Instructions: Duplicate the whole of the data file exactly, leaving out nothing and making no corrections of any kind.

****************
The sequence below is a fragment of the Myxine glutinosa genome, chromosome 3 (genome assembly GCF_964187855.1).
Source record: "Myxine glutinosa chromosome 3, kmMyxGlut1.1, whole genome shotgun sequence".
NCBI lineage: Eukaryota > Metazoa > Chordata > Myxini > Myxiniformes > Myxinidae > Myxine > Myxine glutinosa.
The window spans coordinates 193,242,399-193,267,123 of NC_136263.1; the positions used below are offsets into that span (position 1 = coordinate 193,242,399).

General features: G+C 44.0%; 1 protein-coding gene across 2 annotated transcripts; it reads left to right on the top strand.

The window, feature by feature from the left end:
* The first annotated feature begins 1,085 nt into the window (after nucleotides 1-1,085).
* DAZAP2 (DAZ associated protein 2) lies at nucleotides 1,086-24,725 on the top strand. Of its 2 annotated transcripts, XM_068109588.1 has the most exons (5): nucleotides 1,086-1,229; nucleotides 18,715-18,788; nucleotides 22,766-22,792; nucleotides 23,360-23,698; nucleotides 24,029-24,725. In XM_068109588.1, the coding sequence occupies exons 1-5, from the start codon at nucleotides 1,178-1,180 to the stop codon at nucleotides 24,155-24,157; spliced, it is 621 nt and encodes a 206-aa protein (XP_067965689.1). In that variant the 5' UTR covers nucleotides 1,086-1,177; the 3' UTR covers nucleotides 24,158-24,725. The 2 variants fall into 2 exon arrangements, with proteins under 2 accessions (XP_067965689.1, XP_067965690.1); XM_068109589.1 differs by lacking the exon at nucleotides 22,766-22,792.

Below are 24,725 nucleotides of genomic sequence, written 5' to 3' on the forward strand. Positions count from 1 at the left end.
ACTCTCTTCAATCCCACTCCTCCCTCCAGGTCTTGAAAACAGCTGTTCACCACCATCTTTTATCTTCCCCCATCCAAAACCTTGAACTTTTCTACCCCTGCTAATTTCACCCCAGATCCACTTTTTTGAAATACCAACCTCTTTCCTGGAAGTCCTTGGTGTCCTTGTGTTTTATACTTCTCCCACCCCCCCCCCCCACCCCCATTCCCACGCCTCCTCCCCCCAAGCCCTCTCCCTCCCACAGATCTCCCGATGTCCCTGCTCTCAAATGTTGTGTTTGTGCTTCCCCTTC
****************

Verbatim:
The sequence below is a fragment of the Myxine glutinosa genome, chromosome 3 (genome assembly GCF_964187855.1).
Source record: "Myxine glutinosa chromosome 3, kmMyxGlut1.1, whole genome shotgun sequence".
NCBI lineage: Eukaryota > Metazoa > Chordata > Myxini > Myxiniformes > Myxinidae > Myxine > Myxine glutinosa.
The window spans coordinates 193,242,399-193,267,123 of NC_136263.1; the positions used below are offsets into that span (position 1 = coordinate 193,242,399).

General features: G+C 44.0%; 1 protein-coding gene across 2 annotated transcripts; it reads left to right on the top strand.

The window, feature by feature from the left end:
* The first annotated feature begins 1,085 nt into the window (after nucleotides 1-1,085).
* DAZAP2 (DAZ associated protein 2) lies at nucleotides 1,086-24,725 on the top strand. Of its 2 annotated transcripts, XM_068109588.1 has the most exons (5): nucleotides 1,086-1,229; nucleotides 18,715-18,788; nucleotides 22,766-22,792; nucleotides 23,360-23,698; nucleotides 24,029-24,725. In XM_068109588.1, the coding sequence occupies exons 1-5, from the start codon at nucleotides 1,178-1,180 to the stop codon at nucleotides 24,155-24,157; spliced, it is 621 nt and encodes a 206-aa protein (XP_067965689.1). In that variant the 5' UTR covers nucleotides 1,086-1,177; the 3' UTR covers nucleotides 24,158-24,725. The 2 variants fall into 2 exon arrangements, with proteins under 2 accessions (XP_067965689.1, XP_067965690.1); XM_068109589.1 differs by lacking the exon at nucleotides 22,766-22,792.

Below are 24,725 nucleotides of genomic sequence, written 5' to 3' on the forward strand. Positions count from 1 at the left end.
ACTCTCTTCAATCCCACTCCTCCCTCCAGGTCTTGAAAACAGCTGTTCACCACCATCTTTTATCTTCCCCCATCCAAAACCTTGAACTTTTCTACCCCTGCTAATTTCACCCCAGATCCACTTTTTTGAAATACCAACCTCTTTCCTGGAAGTCCTTGGTGTCCTTGTGTTTTATACTTCTCCCACCCCCCCCCCCCACCCCCATTCCCACGCCTCCTCCCCCCAAGCCCTCTCCCTCCCACAGATCTCCCGATGTCCCTGCTCTCAAATGTTGTGTTTGTGCTTCCCCTTC